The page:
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Business-to-Business Service Innovations (B2B-SIs) have a greater positive effect on firm value than Business-to-Consumer Service Innovations (B2C-SIs). At the same time, they don’t raise firm risk as much as B2C-SIs.
Business-to-Business Service Innovations (B2B-SIs) interact with product innovations to enhance firm value.
Business-to-Business Service Innovations (B2B-SIs) and customer-focus innovations interact to have a marginally negative interaction effect on firm value.
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Related Marketing Courses:
Business-to-Business Marketing; Digital Marketing; Innovation/New Product Development; Marketing Strategy; Services Marketing
Dotzel, Thomas and Venkatesh Shankar, “The Relative Effects of B2B (vs. B2C) Service Innovations on Firm Value and Firm Risk: An Empirical Analysis,” (2019). Journal of Marketing, 83(5), 133-152.
The global economy is becoming increasingly service-driven. Business-to-business (B2B) commerce dwarfs business-to-consumer (B2C) commerce. B2B firms are constantly seeking to introduce service innovations (SIs) to improve firm value. But they are unsure about B2B-SIs’ effects on firm value or firm risk, especially relative to those of B2C-SIs, because many firms introduce both B2B-SIs and B2C-SIs and need to better allocate their resources. We address these issues by developing hypotheses that relate the number of B2B-SIs and B2C-SIs to firm value and firm risk together with the moderators, the number of product innovations and customer-focus innovations. To test the hypotheses, we develop and estimate a model using unique panel data of 2,263 service innovations across 15 industries over eight years assembled from multiple data sources, controlling for firm- and market-specific factors, heterogeneity, and endogeneity. We analyze innovation announcements using natural language processing (NLP) to gather data on the quality of innovations. The results show that B2B-SIs have a positive effect on firm value and an insignificant influence on firm risk. Importantly, the effect of a B2B-SI on firm value is significantly greater than that of a B2C-SI. Unlike B2C-SIs, the effect of B2B-SIs on firm value is greater when the firm has more product innovations. However, surprisingly, unlike B2C-SIs, the effect of B2B-SIs on firm value is less positive when the SIs emphasize customers. The effects of B2B-SIs and B2C-SIs on firm risk vary across industries. Our findings offer executives important insights about the relative value of B2B service innovations.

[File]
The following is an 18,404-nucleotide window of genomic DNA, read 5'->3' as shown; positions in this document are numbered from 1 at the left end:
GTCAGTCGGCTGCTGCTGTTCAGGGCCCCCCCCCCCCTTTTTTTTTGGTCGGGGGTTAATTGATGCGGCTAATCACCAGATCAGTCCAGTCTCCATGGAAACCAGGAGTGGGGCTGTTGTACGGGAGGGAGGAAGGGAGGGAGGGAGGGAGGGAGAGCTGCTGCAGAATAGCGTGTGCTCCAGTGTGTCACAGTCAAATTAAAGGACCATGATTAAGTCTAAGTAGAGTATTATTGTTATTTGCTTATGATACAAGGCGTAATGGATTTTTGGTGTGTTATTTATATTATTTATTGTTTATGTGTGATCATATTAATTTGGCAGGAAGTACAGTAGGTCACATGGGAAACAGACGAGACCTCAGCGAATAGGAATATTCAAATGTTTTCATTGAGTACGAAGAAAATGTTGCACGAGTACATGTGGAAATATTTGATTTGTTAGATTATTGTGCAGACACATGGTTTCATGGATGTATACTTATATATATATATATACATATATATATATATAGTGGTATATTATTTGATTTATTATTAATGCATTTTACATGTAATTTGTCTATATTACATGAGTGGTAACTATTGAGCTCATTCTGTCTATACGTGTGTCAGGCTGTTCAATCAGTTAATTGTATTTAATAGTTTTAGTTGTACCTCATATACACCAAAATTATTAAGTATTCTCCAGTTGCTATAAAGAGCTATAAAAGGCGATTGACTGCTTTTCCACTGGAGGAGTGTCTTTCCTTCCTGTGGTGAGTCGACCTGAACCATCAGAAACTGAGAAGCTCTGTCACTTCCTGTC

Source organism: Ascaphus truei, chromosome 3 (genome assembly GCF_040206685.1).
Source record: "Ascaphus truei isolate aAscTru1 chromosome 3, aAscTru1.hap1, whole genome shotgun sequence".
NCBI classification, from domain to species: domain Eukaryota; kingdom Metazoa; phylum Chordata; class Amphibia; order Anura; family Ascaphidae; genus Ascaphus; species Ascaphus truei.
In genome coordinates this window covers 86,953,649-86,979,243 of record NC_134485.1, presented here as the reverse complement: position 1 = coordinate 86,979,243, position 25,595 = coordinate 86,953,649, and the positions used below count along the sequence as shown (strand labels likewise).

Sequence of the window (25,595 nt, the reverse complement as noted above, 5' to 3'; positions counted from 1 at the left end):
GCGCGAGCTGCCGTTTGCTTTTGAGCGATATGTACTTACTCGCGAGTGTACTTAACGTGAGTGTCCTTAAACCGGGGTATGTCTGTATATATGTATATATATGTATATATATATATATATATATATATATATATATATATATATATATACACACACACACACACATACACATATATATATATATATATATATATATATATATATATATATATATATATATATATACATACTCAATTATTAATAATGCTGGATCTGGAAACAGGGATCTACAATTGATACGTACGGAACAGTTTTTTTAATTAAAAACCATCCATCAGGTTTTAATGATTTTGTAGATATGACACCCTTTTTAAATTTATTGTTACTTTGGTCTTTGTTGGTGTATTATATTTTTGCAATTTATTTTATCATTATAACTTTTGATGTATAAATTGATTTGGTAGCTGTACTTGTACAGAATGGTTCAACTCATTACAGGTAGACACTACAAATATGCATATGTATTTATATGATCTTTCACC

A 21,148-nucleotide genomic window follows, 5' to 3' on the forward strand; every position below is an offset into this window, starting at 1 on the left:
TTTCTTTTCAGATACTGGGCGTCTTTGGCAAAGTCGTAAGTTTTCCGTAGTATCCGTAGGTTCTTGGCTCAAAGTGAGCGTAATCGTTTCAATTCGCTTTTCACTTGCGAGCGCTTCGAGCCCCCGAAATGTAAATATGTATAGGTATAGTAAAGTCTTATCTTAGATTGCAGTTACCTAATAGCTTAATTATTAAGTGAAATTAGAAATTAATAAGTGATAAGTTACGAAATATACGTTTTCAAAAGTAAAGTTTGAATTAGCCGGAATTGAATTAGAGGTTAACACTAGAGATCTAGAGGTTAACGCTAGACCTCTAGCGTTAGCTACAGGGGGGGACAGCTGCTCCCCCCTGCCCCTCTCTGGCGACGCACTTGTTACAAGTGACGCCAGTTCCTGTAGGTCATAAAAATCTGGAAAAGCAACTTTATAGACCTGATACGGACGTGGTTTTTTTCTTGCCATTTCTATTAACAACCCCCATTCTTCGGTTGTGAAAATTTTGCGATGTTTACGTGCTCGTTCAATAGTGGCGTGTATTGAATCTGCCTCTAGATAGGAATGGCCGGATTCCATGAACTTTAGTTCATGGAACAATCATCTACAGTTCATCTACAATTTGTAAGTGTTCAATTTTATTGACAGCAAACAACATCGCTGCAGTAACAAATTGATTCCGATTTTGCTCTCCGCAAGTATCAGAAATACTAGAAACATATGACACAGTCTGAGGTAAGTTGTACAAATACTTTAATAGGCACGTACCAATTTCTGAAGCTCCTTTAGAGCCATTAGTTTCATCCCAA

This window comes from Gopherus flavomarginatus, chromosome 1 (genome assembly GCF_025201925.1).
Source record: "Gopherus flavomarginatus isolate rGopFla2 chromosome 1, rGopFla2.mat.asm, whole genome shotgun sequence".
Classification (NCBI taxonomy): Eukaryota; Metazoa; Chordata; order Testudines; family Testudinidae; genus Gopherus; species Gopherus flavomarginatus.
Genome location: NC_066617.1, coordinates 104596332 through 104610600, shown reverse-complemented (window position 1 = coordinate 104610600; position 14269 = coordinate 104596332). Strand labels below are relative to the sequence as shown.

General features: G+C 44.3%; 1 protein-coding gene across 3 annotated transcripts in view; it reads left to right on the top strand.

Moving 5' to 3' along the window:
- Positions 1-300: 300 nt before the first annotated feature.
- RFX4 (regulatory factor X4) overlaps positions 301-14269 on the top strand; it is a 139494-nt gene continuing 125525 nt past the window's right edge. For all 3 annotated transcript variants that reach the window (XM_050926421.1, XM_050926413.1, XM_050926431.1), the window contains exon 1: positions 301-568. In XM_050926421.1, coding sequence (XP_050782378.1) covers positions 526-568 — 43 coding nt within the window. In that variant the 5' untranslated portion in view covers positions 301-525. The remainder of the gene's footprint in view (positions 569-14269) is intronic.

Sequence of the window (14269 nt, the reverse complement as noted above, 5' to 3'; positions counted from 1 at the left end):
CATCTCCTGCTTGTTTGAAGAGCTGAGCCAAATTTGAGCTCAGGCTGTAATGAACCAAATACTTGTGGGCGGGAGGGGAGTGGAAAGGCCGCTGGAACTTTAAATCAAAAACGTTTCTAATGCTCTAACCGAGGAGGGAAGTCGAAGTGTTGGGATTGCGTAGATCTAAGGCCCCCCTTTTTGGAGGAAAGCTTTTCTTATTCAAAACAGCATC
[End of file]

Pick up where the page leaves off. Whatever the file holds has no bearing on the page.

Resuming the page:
Special thanks to Kelley Gullo and Holly Howe, Ph.D. candidates at Duke University, for their support in working with authors on submissions to this program.
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